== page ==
Saturday, February 27, 2010

Justice Department Launches Investigation of JRC

Good news from Left Brain/Right Brain: In response to a letter of complaint written by disability advocate Nancy Weiss, who is co-director of the National Leadership Consortium on Developmental Disabilities and an Assistant Professor of Human Development and Family Studies at the University of Delaware, and signed by thirty-one disability organizations (including Weiss's organization, the NLCDD, TASH, the Autistic Self-Advocacy Network, and the National Disability Rights Network, but not including the Autism Society of America, which Weiss says, was contacted but refused to sign), the U.S. Department of Justice says it's opened a "routine investigation" of the infamous Judge Rotenberg Center in Canton, Massachusetts.

The investigation will seek to determine whether the JRC's practices violate Title III of the Americans with Disabilities Act, which prohibits discrimination against people because of their disabilities by any government agencies, nonprofit organizations, or private businesses that serve the public.

The initial letter of complaint that Nancy Weiss sent to the Justice Department (and also to the U.S. Department of Education, the U.S. Department of Health and Human Services, the Office on Disability within HHS, and to committees within both houses of the U.S. Congress whose areas of focus include education, and also to three international human-rights organizations: Amnesty International, Human Rights Watch and Physicians for Human Rights) spoke of the electrical shocks meted out to students every day at the Judge Rotenberg Center in broad terms as human rights violations; the language specific to the Americans with Disabilities Act and nondiscrimination appeared later, after the Justice Department responded that it may not have jurisdiction to enforce human-rights laws in a private facility, since the relevant law --- the Civil Rights of Institutionalized Persons Act --- applies only state-run institutions.

The logic in making this a claim of discrimination goes as follows:

(Quoted from Nancy Weiss's letter to the co-signers and other supporters of her September 2009 letter of complaint).

I suggested to [the Department of Justice] that they consider jurisdiction under the ADA on the basis that people with disabilities are being treated in ways that are neither legal nor would be tolerated if applied to people who do not have disabilities ... .

There's no way of knowing how long the investigation will take, but I am enormously glad the federal authorities are at least looking into it. What goes on at that "school" is nightmarish, and no living thing ought to be subjected to such treatment.

Friday, February 26, 2010

In or Out? Using Spatial Metaphors to Describe Autism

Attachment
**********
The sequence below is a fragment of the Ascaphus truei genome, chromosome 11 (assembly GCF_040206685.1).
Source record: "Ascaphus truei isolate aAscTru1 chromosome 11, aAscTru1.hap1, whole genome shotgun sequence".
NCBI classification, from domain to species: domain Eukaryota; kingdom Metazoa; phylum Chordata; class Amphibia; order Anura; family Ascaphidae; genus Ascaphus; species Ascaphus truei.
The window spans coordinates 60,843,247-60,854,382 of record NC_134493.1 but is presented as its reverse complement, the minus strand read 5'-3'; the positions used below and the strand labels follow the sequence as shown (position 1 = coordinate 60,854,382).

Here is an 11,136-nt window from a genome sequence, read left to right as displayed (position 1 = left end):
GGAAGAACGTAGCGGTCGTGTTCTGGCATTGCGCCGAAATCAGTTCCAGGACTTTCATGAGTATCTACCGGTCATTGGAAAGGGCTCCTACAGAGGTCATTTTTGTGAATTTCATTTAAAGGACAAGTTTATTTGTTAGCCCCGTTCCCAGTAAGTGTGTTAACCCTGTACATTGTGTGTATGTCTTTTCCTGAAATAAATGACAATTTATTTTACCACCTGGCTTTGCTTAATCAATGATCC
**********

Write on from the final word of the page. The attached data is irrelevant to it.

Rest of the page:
EXECUTIVE SUMMARY: People often use spatial metaphors to talk about autism. Ian Hacking, in his article "Autistic Autobiographies," points out that autistic autobiographies are often described (sometimes even in their own titles) as attempts to "go inside the mind" of their autistic authors. That expression compares "the autistic mind", which is usually considered interchangeable with the author's own mind, to an exotic foreign country rarely visited by outsiders. I would add a few other categories of spatial metaphor to Hacking's observation: first, autism (not "the autistic mind," but Autism itself, whatever the speaker imagines that to be) as foreign country; second, autism as fortress, prison cell or container --- the autistic person is "inside" while the world is kept "out" --- and third, autism as vast, uncrossable distance between people. I think all of these metaphors can be seen as outgrowths of a larger metaphor that linguists George Lakoff and Mark Johnson discuss in their book Metaphors We Live By: that metaphor compares communication to sending physical objects from one person to another through physical space.

I've noticed this trend for a while --- the trend of speaking and writing about autism like it's a place or a container that you can be inside or outside of --- and have long been planning to write about it, so I figure I might as well (start to) do that now.

The philosopher Ian Hacking mentioned this as well in the talk he gave at a 2008 conference on cognitive disability and moral philosophy, which has now been rewritten as an article in Philosophical Transactions of the Royal Society B, on autistic autobiographies, parents' stories of raising their autistic children, works of fiction featuring autistic characters, and the media and journalistic commentary about all of these, and about autism in general.
My own list of autistic fictions has approximately 200 books, and counting. Especially important are the stories for children, some for autistic children, some for non-autistic children, and some for all children. They take great pains to describe behaviour and thereby serve as role models. The young adult category is also influential in determining what autism is like and in some sense should be like. They illustrate 'the norm' and thereby help stabilize what the norm should be. Detective stories, spy thrillers, science fiction, gothic horror and Harlequin romances all help to reinforce a way of talking about autism.

(The article, as it appears in print, is titled "Autistic autobiography"; in lecture format, it was called "How We Have Been Learning to Talk About Autism." I think the latter title is more accurate, since Hacking deals with conceptions of autism in non-autobiographical writing as well, even though he does spend lots of time on autistic autobiography and award it special significance).